Will Obama Be Looking for the Reset Button?

It's a little known secret about the House Chamber. Inside the lectern from which the U.S. president addresses Joint Sessions of Congress, there's a small locked box. Once a year, just before a president arrives to deliver his annual State of the Union Address, the House Sergeant-at-Arms unlocks the box with a four-sided key that dates back to the days of Thomas Jefferson. The cover flips up to reveal a red button about the size of a half-dollar coin. If the president presses it during his speech, he gets to start his presidency over again.

If only.

Don't look for the button, President Obama. It doesn't exist, no matter how much you or your predecessors may have wished it did.

As Tom Hanks once said in a movie, "there's no crying in baseball." And as Richard Nixon came to realize, there are no do-overs in the presidency.

Photos: Obama's First Year
CBSNews.com Special Report: Obama's First Year

To be sure, Mr. Obama's first year as president didn't go as he had hoped and planned. His premiere legislative priority – health care reform - failed to get enacted. The unemployment rate soared far higher than he feared. He had to deploy tens of thousands more troops to Afghanistan. His poll numbers plummeted. And he lost a 60-vote supermajority in the Senate.

It's understandable if Mr. Obama were to feel around for that button just to make sure, but there are no presidential mulligans.

However, he can if he likes, begin a new chapter in his presidency. And a State of the Union Address is as good a time as any. The problem though for Mr. Obama is that he likes and stands by everything he did in his first year. He doesn't really want to change his policies - just the fact that they didn't work.

"I did not run for president to turn away from these challenges," said Mr. Obama on Friday at a Town Hall Meeting in Elyria, Ohio. Top aides say he meant it.

He said he didn't seek the presidency to kick the nation's challenges down the road. "I ran for president to confront them once and for all."

He thinks his efforts to fix the economy were on target. It's just that the economy was in worse shape than he or his aides realized.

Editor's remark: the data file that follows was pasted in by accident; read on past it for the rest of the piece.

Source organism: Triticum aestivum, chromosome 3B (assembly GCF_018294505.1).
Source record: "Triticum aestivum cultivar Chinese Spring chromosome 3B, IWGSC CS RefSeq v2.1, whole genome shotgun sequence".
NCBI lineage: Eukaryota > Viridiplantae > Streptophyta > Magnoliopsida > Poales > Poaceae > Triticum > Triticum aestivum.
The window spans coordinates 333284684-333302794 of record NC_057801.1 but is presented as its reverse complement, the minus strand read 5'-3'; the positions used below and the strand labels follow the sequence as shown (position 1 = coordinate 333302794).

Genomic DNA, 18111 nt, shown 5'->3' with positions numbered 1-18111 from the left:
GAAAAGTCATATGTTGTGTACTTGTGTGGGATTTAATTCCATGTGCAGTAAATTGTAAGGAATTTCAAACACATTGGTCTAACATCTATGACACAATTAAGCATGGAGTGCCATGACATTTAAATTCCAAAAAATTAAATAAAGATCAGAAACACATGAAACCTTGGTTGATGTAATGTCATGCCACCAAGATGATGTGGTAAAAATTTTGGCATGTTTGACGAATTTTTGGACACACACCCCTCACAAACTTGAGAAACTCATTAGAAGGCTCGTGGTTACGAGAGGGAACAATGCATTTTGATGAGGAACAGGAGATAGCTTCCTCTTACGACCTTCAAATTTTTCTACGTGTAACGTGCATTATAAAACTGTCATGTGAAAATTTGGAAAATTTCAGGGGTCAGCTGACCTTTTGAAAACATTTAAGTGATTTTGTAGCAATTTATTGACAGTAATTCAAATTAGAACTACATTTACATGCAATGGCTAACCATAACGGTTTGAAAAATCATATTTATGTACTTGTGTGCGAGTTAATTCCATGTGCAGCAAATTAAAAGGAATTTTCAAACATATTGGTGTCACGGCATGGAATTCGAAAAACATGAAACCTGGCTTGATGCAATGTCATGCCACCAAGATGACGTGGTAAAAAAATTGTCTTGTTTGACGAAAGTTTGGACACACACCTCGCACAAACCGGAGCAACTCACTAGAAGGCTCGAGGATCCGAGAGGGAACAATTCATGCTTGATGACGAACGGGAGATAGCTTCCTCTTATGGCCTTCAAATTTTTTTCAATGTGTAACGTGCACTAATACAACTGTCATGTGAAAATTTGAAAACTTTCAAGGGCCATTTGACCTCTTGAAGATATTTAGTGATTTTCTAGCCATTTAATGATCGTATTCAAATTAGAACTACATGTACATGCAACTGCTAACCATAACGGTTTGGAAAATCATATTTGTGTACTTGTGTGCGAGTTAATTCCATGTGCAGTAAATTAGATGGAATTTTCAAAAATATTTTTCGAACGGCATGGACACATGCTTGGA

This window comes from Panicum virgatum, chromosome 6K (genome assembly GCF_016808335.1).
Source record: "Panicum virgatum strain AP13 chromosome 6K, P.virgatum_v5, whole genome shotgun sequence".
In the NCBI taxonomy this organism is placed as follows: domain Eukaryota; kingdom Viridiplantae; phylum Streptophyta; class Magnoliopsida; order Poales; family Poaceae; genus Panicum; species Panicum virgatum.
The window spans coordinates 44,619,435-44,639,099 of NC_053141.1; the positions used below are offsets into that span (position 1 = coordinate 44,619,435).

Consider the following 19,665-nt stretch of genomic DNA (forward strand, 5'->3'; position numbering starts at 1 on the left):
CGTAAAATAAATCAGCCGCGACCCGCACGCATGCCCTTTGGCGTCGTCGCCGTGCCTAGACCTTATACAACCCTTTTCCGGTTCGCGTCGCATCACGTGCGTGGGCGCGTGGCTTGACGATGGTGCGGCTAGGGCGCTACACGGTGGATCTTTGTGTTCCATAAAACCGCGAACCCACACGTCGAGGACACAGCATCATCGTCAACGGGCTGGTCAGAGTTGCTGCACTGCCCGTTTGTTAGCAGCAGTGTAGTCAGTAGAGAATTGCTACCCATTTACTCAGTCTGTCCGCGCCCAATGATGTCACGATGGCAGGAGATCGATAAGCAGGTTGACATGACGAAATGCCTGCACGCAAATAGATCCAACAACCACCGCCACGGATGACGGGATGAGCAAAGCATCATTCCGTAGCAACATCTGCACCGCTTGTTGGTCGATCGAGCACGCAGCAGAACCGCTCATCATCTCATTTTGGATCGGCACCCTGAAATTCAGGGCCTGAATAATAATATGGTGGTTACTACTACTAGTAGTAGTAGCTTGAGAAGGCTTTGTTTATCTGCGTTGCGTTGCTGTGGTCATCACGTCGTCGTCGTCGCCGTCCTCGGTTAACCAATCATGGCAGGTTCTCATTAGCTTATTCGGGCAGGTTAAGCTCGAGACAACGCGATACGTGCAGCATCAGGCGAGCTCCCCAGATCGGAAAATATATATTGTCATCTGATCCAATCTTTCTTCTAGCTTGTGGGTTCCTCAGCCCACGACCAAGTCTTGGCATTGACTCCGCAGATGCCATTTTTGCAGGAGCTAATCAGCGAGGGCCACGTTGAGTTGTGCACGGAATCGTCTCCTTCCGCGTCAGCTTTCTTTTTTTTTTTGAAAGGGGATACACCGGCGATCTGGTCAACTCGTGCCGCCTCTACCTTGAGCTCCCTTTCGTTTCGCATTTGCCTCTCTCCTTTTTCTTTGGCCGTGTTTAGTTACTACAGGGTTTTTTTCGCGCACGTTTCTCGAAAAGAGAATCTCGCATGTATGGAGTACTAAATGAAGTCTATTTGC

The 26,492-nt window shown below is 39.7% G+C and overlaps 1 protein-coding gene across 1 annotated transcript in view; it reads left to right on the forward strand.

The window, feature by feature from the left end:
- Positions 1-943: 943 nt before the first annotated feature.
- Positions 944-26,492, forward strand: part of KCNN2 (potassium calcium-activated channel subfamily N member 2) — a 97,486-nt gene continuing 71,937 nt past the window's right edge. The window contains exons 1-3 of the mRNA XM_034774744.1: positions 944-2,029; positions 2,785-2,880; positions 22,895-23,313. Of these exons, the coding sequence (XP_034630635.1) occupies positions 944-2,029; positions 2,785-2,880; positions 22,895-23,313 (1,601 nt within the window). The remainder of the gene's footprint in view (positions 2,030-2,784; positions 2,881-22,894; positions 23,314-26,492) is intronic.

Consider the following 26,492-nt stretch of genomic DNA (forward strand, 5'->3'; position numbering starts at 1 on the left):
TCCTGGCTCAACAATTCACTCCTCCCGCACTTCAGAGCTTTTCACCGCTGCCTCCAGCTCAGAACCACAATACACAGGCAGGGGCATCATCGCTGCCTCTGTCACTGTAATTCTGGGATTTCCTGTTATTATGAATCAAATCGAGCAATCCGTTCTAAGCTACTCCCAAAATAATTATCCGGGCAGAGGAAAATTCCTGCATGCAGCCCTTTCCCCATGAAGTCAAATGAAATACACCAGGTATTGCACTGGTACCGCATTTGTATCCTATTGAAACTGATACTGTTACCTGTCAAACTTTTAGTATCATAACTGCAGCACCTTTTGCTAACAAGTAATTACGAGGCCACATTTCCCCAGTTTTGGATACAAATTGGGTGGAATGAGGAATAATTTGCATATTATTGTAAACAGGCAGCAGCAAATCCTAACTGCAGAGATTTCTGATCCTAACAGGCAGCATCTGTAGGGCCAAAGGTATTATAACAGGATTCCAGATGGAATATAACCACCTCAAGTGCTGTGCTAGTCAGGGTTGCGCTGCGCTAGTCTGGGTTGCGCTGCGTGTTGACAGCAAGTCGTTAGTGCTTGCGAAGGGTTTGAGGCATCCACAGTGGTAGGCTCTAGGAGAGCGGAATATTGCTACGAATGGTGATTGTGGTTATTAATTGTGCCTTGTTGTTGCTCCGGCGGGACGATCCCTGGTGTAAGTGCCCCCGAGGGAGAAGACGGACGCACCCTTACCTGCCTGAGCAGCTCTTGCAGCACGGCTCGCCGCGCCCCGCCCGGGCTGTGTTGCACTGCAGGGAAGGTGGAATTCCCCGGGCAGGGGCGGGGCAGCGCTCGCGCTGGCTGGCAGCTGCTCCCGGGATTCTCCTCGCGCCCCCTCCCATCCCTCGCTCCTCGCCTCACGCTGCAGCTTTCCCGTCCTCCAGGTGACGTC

"I ran for this office to rebuild our economy so it works not just for a fortunate few, but for everybody who's willing to work hard in this country."

He made it clear in that Ohio speech that no way will he give up on overhauling health care coverage in America.
"I'm not going to walk away just because it's hard. We are going to keep on working to get this done."

He wants to be heard calling again for another jobs bill as part of an effort to bring down the calamitous unemployment rate still hovering at 10 percent.

Again and again last week, he said he'll "never stop fighting" for the policies he brought with him to the White House. That goes for his efforts to reform the financial regulatory system, improve education, deflate the federal deficits, and destroy the threat to America posed by al Qaeda.

"These are some of the fights we've already had and I can promise you there will be more fights ahead."

Mr. Obama isn't looking to reset his policies, just the way they failed to get enacted or produce the results he desired in the amount of time he had.

There's no button for that either.

Special Report: Obama's 2010 State of the Union

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Mark Knoller is a CBS News White House correspondent. You can read more of his posts in Hotsheet here. You can also follow him on Twitter here: http://twitter.com/markknoller.
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    Mark Knoller is a CBS News White House correspondent.